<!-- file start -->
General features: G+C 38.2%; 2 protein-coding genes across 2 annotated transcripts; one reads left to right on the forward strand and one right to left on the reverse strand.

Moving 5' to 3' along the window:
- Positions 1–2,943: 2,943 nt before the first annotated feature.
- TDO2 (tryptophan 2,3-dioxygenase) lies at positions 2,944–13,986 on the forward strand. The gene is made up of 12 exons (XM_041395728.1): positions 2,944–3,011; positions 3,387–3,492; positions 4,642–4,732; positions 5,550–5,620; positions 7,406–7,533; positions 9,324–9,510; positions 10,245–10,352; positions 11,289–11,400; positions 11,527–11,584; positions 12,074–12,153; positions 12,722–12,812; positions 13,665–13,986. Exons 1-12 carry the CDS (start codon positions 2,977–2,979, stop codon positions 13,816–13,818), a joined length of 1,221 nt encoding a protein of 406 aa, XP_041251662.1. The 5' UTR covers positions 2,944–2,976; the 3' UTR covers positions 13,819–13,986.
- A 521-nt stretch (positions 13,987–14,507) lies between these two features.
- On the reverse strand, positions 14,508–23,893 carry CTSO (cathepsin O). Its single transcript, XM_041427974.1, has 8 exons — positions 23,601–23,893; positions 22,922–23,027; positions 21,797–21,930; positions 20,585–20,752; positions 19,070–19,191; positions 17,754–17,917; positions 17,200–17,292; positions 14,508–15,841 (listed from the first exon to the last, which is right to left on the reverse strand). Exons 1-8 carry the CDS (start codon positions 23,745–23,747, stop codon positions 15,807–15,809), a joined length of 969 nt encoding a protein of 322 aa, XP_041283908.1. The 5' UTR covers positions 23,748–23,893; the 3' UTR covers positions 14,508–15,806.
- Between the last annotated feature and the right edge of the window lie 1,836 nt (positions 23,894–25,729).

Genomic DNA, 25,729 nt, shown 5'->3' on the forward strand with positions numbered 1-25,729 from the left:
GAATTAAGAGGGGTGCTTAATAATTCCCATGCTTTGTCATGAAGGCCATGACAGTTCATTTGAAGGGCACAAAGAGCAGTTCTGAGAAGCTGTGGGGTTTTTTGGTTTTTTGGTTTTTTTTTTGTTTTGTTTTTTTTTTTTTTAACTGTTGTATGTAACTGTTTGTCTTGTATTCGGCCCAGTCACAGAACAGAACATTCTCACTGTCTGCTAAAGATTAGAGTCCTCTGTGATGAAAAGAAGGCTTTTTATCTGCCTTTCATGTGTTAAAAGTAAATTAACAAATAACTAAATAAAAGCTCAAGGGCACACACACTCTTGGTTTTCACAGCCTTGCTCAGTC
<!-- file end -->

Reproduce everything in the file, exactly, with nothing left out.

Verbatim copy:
General features: G+C 38.2%; 2 protein-coding genes across 2 annotated transcripts; one reads left to right on the forward strand and one right to left on the reverse strand.

Moving 5' to 3' along the window:
- Positions 1–2,943: 2,943 nt before the first annotated feature.
- TDO2 (tryptophan 2,3-dioxygenase) lies at positions 2,944–13,986 on the forward strand. The gene is made up of 12 exons (XM_041395728.1): positions 2,944–3,011; positions 3,387–3,492; positions 4,642–4,732; positions 5,550–5,620; positions 7,406–7,533; positions 9,324–9,510; positions 10,245–10,352; positions 11,289–11,400; positions 11,527–11,584; positions 12,074–12,153; positions 12,722–12,812; positions 13,665–13,986. Exons 1-12 carry the CDS (start codon positions 2,977–2,979, stop codon positions 13,816–13,818), a joined length of 1,221 nt encoding a protein of 406 aa, XP_041251662.1. The 5' UTR covers positions 2,944–2,976; the 3' UTR covers positions 13,819–13,986.
- A 521-nt stretch (positions 13,987–14,507) lies between these two features.
- On the reverse strand, positions 14,508–23,893 carry CTSO (cathepsin O). Its single transcript, XM_041427974.1, has 8 exons — positions 23,601–23,893; positions 22,922–23,027; positions 21,797–21,930; positions 20,585–20,752; positions 19,070–19,191; positions 17,754–17,917; positions 17,200–17,292; positions 14,508–15,841 (listed from the first exon to the last, which is right to left on the reverse strand). Exons 1-8 carry the CDS (start codon positions 23,745–23,747, stop codon positions 15,807–15,809), a joined length of 969 nt encoding a protein of 322 aa, XP_041283908.1. The 5' UTR covers positions 23,748–23,893; the 3' UTR covers positions 14,508–15,806.
- Between the last annotated feature and the right edge of the window lie 1,836 nt (positions 23,894–25,729).

Genomic DNA, 25,729 nt, shown 5'->3' on the forward strand with positions numbered 1-25,729 from the left:
GAATTAAGAGGGGTGCTTAATAATTCCCATGCTTTGTCATGAAGGCCATGACAGTTCATTTGAAGGGCACAAAGAGCAGTTCTGAGAAGCTGTGGGGTTTTTTGGTTTTTTGGTTTTTTTTTTGTTTTGTTTTTTTTTTTTTTAACTGTTGTATGTAACTGTTTGTCTTGTATTCGGCCCAGTCACAGAACAGAACATTCTCACTGTCTGCTAAAGATTAGAGTCCTCTGTGATGAAAAGAAGGCTTTTTATCTGCCTTTCATGTGTTAAAAGTAAATTAACAAATAACTAAATAAAAGCTCAAGGGCACACACACTCTTGGTTTTCACAGCCTTGCTCAGTC